It’s time for me to say goodbye to Drawn to Comics. Here are some thoughts on what all of y’all have meant to me and my favorite comics along the way.
Valero-O’Connell is known for her distinctive and beautiful illustration style, and she’s starting to be recognized; she has two well-deserved Eisner Award Nominations for this comic, for Best Single Issue/One-Shot and Best Coloring.
Are you ready for a new Lumberjanes graphic novel about a magic compass, a wandering woman in the woods and Mal and Molly having lots of feelings?
Kiku Hughes first came to my attention a few years ago when I saw a lovely short comic she did about some space lesbians. I was immediately drawn to her lush and deeply rich character designs and colors. The comic looked like a galactic dessert, and I wanted seconds and thirds.
Super Late Bloomer, which chronicles the first year of Julia’s life after she decided to transition, could turn any pessimist into the most ardent optimist.
“The Greatest Thing is a time capsule of these friendships that were deeply meaningful despite being fleeting. I want to honor the process of learning, growing, and surviving that I learned in that year. Rome wasn’t built in a day, depression can’t be cured with a pill, and personal fulfillment is a lifelong journey.”
The Pervert is definitely going to turn off some readers, it’s full of swearing and violent homophobia and transphobia and explicit sex scenes, but for the people who read it, it will stick with them forever. This book is a wake up call.
There’s something about your first kiss with a girl, something different. It can bring out truths you’re not ready for, it can open doors that can never be closed, it can change your life forever.
As you know, Brianna Hildebrand, the actor who plays Negasonic Teenage Warhead is queer herself, and she somehow looks even more gay in this second movie than she did in the first one, so everything is set up for the character to be gay.
She’s sensitive and nervous, super emotional and super, super gay. She’s a perfect gay role model.
“They want good ant representation in the media they watch. They freak out and throw up when a girl ant actually says “yes” to going on a date with them. Lesbian Ants! They’re just like us!”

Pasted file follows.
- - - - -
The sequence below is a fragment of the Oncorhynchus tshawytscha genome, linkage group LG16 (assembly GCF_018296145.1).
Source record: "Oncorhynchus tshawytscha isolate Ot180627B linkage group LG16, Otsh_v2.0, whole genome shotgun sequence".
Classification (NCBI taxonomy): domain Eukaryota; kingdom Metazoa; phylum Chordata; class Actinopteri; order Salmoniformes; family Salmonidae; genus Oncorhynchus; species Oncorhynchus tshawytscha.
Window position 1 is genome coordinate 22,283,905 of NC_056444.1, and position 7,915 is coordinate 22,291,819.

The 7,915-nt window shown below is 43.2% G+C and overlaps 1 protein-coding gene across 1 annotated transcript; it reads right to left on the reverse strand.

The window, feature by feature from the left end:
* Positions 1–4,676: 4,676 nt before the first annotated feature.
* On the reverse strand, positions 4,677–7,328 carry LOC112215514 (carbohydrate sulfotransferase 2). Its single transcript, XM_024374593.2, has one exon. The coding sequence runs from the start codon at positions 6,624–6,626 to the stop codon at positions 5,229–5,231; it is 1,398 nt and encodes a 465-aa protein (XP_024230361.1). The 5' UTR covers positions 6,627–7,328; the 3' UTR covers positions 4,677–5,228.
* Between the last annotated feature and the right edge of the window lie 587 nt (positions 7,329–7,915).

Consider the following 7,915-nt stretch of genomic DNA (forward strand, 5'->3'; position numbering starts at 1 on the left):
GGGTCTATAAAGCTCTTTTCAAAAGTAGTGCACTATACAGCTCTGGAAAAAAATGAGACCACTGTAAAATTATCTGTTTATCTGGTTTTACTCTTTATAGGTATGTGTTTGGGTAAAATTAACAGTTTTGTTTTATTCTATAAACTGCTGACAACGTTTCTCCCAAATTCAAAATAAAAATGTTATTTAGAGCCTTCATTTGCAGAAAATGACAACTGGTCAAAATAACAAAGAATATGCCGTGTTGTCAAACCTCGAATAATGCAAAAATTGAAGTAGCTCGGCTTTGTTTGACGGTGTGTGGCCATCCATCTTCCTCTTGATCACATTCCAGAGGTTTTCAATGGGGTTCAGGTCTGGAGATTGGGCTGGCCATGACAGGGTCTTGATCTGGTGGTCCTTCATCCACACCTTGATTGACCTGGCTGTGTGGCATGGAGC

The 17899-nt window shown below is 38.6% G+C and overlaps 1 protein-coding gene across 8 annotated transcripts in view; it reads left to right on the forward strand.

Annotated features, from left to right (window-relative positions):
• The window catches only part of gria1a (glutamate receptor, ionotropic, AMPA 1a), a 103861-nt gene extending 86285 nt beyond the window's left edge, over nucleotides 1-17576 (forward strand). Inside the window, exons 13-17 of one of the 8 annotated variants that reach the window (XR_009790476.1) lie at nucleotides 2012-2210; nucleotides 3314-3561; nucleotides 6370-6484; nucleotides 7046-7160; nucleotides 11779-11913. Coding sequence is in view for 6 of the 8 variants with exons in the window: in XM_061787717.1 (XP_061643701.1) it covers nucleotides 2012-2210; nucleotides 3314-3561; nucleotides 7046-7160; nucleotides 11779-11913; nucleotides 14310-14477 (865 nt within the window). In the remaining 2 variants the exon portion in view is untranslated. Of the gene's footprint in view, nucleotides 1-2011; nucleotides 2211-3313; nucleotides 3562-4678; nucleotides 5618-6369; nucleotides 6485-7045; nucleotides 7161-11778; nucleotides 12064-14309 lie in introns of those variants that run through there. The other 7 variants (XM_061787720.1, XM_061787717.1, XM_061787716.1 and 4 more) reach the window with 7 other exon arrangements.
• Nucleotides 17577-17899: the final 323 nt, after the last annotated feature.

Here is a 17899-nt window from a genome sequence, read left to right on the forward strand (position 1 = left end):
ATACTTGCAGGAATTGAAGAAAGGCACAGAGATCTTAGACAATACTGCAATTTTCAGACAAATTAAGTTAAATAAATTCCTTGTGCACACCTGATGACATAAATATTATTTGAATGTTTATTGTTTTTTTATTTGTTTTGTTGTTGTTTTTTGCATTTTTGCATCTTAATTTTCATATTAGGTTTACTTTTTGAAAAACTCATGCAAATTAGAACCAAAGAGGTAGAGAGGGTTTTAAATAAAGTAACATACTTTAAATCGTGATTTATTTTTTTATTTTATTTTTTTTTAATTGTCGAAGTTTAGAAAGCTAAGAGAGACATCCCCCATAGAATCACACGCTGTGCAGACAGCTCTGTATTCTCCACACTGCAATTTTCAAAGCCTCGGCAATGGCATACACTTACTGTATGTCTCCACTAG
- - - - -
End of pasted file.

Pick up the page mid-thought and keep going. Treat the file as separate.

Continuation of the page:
What at first seems like a pretty straightforward coffee shop fantasy love story quickly becomes a daring adventure about embracing and celebrating diversity and the things that make you unique.
“I was about to write, “this book almost seems like fan service,” but, nope, it doesn’t just seem that way, it is fan service.”
Recently we’ve had queer women in Jessica Jones and Marvel’s Runaways, but Marvel and DC’s cinematic universes are still disturbingly straight.
If you’ve got people in your life who could use some help, Archie Bongiovanni and Tristin Jimerson have a brand new book that will explain how to use they/them and other gender neutral pronouns, and also why it’s so important.
“The joy these people are feeling for having found happy, loving and affirming relationships is radiating off of the page. These are clearly trans people who have found happiness with who they are and where they are in life, and the art goes a long, long way to show that.”
Everyone who’s been clamoring for a romance comic about queer Black women written by a Black woman and with art by women has gotten exactly what they want with “Bingo Love.”
I’d suggest hopping on board now so you can say you were there when they had their first kiss. It’s gonna be worth it.
We’re all lucky enough to see an exclusive preview of this book about dresses, gender, true selves and love right here.
Checking out the #hourlycomicday hashtag on Twitter is a great way to find a bunch of your favorite artists, as well as new ones you haven’t seen before, giving you a little snapshot of their lives.
The most wholesome comics content on all of Twitter is about two line-drawn girlfriends who sometimes shapeshift into orbs.